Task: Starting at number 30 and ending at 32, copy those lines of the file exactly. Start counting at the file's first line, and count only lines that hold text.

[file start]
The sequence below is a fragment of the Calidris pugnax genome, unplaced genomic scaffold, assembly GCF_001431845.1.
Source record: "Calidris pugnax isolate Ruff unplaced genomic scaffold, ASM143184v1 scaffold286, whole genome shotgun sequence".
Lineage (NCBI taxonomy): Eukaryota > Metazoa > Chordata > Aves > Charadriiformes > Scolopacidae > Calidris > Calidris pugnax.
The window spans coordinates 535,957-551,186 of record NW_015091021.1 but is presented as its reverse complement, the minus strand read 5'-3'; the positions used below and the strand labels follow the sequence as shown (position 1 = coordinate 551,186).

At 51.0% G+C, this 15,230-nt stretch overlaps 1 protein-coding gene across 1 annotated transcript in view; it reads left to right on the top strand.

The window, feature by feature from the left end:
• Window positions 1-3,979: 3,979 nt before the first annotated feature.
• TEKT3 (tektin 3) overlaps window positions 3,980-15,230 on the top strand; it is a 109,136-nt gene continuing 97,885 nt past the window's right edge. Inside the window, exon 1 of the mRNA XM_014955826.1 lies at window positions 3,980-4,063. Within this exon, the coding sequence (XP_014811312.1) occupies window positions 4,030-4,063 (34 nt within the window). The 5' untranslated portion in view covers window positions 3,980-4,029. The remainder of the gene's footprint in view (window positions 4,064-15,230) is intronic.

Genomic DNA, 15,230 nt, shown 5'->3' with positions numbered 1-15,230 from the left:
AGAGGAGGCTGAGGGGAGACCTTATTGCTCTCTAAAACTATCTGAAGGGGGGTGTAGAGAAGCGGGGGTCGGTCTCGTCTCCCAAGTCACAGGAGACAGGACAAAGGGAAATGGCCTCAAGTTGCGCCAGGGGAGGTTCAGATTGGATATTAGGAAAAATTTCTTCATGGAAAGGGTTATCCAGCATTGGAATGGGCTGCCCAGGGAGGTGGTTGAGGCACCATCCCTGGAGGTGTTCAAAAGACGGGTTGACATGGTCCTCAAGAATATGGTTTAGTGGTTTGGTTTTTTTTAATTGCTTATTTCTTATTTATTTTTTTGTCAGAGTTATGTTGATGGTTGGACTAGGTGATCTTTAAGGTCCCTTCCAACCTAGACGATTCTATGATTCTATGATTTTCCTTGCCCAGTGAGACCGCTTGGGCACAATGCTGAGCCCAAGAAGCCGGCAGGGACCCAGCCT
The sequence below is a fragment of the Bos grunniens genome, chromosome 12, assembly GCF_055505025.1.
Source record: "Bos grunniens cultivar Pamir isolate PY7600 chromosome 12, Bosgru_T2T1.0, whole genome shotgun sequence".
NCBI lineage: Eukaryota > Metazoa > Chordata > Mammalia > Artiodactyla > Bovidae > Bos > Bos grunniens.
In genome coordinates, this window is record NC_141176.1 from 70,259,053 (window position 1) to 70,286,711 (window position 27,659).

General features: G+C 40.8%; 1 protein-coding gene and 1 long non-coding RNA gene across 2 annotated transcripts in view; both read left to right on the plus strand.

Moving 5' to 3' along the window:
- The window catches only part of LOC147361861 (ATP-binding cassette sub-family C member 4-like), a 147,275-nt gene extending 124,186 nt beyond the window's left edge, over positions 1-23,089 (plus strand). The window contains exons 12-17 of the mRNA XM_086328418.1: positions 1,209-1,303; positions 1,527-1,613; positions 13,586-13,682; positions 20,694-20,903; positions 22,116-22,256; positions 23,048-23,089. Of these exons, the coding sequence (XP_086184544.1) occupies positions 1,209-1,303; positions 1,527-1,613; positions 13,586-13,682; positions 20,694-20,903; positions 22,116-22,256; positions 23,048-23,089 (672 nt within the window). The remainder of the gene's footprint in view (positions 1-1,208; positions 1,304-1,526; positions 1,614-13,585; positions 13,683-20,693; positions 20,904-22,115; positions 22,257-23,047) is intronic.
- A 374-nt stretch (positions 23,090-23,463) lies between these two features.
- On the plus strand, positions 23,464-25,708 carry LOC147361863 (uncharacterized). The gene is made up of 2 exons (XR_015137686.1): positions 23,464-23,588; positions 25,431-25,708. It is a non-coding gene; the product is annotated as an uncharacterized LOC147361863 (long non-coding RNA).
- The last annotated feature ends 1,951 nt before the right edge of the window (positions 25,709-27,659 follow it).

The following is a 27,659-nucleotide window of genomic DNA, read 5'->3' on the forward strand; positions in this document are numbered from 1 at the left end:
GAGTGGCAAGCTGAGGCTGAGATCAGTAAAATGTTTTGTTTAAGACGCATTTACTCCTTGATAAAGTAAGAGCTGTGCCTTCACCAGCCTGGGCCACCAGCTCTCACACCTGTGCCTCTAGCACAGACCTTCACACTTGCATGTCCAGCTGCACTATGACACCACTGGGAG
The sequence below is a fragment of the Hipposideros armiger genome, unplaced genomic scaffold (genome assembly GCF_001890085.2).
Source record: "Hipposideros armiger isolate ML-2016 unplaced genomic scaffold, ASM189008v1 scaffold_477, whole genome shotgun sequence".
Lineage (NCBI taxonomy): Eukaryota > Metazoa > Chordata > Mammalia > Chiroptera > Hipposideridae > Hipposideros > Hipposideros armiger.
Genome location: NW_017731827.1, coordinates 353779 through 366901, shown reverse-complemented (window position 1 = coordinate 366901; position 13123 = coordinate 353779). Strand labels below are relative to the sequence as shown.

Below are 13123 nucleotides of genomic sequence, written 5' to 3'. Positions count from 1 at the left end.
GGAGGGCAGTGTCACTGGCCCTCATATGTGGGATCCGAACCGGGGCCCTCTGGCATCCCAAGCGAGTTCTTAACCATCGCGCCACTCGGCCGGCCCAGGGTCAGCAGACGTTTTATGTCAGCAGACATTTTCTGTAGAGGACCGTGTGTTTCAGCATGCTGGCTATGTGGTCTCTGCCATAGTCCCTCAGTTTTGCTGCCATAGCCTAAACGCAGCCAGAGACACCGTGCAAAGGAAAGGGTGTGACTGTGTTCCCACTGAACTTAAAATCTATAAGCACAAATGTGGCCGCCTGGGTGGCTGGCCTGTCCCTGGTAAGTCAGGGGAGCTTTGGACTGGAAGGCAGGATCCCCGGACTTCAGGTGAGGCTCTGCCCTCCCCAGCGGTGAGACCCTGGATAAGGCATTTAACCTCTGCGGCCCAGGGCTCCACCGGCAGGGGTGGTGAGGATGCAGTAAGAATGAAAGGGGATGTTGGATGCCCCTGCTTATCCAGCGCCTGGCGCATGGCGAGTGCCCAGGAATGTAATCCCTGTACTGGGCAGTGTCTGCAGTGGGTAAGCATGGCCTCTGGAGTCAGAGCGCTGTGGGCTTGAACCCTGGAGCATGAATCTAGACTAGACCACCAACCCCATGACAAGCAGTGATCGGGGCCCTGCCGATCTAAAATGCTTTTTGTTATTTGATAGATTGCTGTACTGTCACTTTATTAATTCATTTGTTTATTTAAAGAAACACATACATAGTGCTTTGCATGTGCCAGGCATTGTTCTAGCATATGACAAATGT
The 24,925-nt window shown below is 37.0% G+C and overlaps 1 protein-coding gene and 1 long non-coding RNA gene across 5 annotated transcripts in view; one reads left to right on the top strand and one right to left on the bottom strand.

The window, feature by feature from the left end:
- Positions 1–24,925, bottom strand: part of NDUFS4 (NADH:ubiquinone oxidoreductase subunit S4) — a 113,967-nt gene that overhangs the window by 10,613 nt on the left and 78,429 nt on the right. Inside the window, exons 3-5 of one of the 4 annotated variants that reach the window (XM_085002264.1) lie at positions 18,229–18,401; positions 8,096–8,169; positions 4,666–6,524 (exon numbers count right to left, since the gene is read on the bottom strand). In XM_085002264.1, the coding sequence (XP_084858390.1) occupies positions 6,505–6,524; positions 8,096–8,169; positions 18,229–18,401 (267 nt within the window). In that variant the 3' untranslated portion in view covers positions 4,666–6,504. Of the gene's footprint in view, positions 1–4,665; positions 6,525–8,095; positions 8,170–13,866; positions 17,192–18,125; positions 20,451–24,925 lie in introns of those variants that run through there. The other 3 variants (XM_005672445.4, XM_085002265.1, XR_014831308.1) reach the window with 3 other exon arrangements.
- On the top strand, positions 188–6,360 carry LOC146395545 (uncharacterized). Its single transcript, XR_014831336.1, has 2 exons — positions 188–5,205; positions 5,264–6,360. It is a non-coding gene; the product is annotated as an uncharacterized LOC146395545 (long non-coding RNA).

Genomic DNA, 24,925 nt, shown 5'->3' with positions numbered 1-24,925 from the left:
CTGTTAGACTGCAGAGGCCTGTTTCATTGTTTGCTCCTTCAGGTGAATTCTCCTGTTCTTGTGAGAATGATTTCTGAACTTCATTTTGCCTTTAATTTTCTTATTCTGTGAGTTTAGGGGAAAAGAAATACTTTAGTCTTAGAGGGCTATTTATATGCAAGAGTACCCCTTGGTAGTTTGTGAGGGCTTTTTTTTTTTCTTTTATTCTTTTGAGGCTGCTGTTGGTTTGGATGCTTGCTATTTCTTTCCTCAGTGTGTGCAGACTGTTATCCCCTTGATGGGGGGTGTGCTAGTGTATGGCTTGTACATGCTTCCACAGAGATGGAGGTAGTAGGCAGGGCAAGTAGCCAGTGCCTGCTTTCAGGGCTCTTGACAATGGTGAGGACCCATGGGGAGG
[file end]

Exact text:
The window, feature by feature from the left end:
- Positions 1–24,925, bottom strand: part of NDUFS4 (NADH:ubiquinone oxidoreductase subunit S4) — a 113,967-nt gene that overhangs the window by 10,613 nt on the left and 78,429 nt on the right. Inside the window, exons 3-5 of one of the 4 annotated variants that reach the window (XM_085002264.1) lie at positions 18,229–18,401; positions 8,096–8,169; positions 4,666–6,524 (exon numbers count right to left, since the gene is read on the bottom strand). In XM_085002264.1, the coding sequence (XP_084858390.1) occupies positions 6,505–6,524; positions 8,096–8,169; positions 18,229–18,401 (267 nt within the window). In that variant the 3' untranslated portion in view covers positions 4,666–6,504. Of the gene's footprint in view, positions 1–4,665; positions 6,525–8,095; positions 8,170–13,866; positions 17,192–18,125; positions 20,451–24,925 lie in introns of those variants that run through there. The other 3 variants (XM_005672445.4, XM_085002265.1, XR_014831308.1) reach the window with 3 other exon arrangements.
- On the top strand, positions 188–6,360 carry LOC146395545 (uncharacterized). Its single transcript, XR_014831336.1, has 2 exons — positions 188–5,205; positions 5,264–6,360. It is a non-coding gene; the product is annotated as an uncharacterized LOC146395545 (long non-coding RNA).